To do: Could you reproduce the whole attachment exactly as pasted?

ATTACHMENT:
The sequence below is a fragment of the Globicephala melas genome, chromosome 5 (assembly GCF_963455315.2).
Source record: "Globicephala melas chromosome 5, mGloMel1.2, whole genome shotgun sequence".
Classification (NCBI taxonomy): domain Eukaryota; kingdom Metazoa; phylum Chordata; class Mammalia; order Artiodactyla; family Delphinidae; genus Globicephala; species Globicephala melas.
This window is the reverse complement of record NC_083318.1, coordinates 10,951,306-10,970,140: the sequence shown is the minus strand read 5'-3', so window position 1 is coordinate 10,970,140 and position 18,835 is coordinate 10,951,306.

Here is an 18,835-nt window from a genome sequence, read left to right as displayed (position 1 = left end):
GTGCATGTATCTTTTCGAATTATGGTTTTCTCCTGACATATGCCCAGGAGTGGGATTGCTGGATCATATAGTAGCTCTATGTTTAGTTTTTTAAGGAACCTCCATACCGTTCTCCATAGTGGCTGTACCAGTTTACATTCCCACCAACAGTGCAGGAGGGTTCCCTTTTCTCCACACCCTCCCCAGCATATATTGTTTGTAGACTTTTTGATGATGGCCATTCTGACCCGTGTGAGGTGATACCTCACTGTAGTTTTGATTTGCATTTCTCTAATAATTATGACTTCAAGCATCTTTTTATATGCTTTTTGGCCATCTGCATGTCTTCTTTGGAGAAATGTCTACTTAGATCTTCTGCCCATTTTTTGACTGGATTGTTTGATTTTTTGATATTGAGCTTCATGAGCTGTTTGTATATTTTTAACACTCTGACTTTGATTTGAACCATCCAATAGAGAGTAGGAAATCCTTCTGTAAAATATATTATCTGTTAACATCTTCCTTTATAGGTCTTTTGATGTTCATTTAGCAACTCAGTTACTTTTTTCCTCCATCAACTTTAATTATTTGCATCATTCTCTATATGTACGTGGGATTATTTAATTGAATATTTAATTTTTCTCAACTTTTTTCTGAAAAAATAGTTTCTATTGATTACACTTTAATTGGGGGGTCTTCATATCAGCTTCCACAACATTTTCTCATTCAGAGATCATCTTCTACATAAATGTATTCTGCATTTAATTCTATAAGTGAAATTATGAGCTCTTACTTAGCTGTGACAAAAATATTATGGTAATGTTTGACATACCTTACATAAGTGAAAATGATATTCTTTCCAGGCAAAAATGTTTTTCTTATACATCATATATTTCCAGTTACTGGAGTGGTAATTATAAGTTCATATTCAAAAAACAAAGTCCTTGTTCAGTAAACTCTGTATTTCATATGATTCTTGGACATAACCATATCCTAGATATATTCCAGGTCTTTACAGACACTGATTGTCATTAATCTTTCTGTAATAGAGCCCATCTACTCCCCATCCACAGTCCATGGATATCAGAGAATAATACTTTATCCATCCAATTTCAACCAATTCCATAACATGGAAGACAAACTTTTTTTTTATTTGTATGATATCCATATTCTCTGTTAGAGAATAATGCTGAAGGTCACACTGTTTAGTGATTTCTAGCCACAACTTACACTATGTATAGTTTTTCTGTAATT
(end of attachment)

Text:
The sequence below is a fragment of the Globicephala melas genome, chromosome 5 (assembly GCF_963455315.2).
Source record: "Globicephala melas chromosome 5, mGloMel1.2, whole genome shotgun sequence".
Classification (NCBI taxonomy): domain Eukaryota; kingdom Metazoa; phylum Chordata; class Mammalia; order Artiodactyla; family Delphinidae; genus Globicephala; species Globicephala melas.
This window is the reverse complement of record NC_083318.1, coordinates 10,951,306-10,970,140: the sequence shown is the minus strand read 5'-3', so window position 1 is coordinate 10,970,140 and position 18,835 is coordinate 10,951,306.

Here is an 18,835-nt window from a genome sequence, read left to right as displayed (position 1 = left end):
GTGCATGTATCTTTTCGAATTATGGTTTTCTCCTGACATATGCCCAGGAGTGGGATTGCTGGATCATATAGTAGCTCTATGTTTAGTTTTTTAAGGAACCTCCATACCGTTCTCCATAGTGGCTGTACCAGTTTACATTCCCACCAACAGTGCAGGAGGGTTCCCTTTTCTCCACACCCTCCCCAGCATATATTGTTTGTAGACTTTTTGATGATGGCCATTCTGACCCGTGTGAGGTGATACCTCACTGTAGTTTTGATTTGCATTTCTCTAATAATTATGACTTCAAGCATCTTTTTATATGCTTTTTGGCCATCTGCATGTCTTCTTTGGAGAAATGTCTACTTAGATCTTCTGCCCATTTTTTGACTGGATTGTTTGATTTTTTGATATTGAGCTTCATGAGCTGTTTGTATATTTTTAACACTCTGACTTTGATTTGAACCATCCAATAGAGAGTAGGAAATCCTTCTGTAAAATATATTATCTGTTAACATCTTCCTTTATAGGTCTTTTGATGTTCATTTAGCAACTCAGTTACTTTTTTCCTCCATCAACTTTAATTATTTGCATCATTCTCTATATGTACGTGGGATTATTTAATTGAATATTTAATTTTTCTCAACTTTTTTCTGAAAAAATAGTTTCTATTGATTACACTTTAATTGGGGGGTCTTCATATCAGCTTCCACAACATTTTCTCATTCAGAGATCATCTTCTACATAAATGTATTCTGCATTTAATTCTATAAGTGAAATTATGAGCTCTTACTTAGCTGTGACAAAAATATTATGGTAATGTTTGACATACCTTACATAAGTGAAAATGATATTCTTTCCAGGCAAAAATGTTTTTCTTATACATCATATATTTCCAGTTACTGGAGTGGTAATTATAAGTTCATATTCAAAAAACAAAGTCCTTGTTCAGTAAACTCTGTATTTCATATGATTCTTGGACATAACCATATCCTAGATATATTCCAGGTCTTTACAGACACTGATTGTCATTAATCTTTCTGTAATAGAGCCCATCTACTCCCCATCCACAGTCCATGGATATCAGAGAATAATACTTTATCCATCCAATTTCAACCAATTCCATAACATGGAAGACAAACTTTTTTTTTATTTGTATGATATCCATATTCTCTGTTAGAGAATAATGCTGAAGGTCACACTGTTTAGTGATTTCTAGCCACAACTTACACTATGTATAGTTTTTCTGTAATT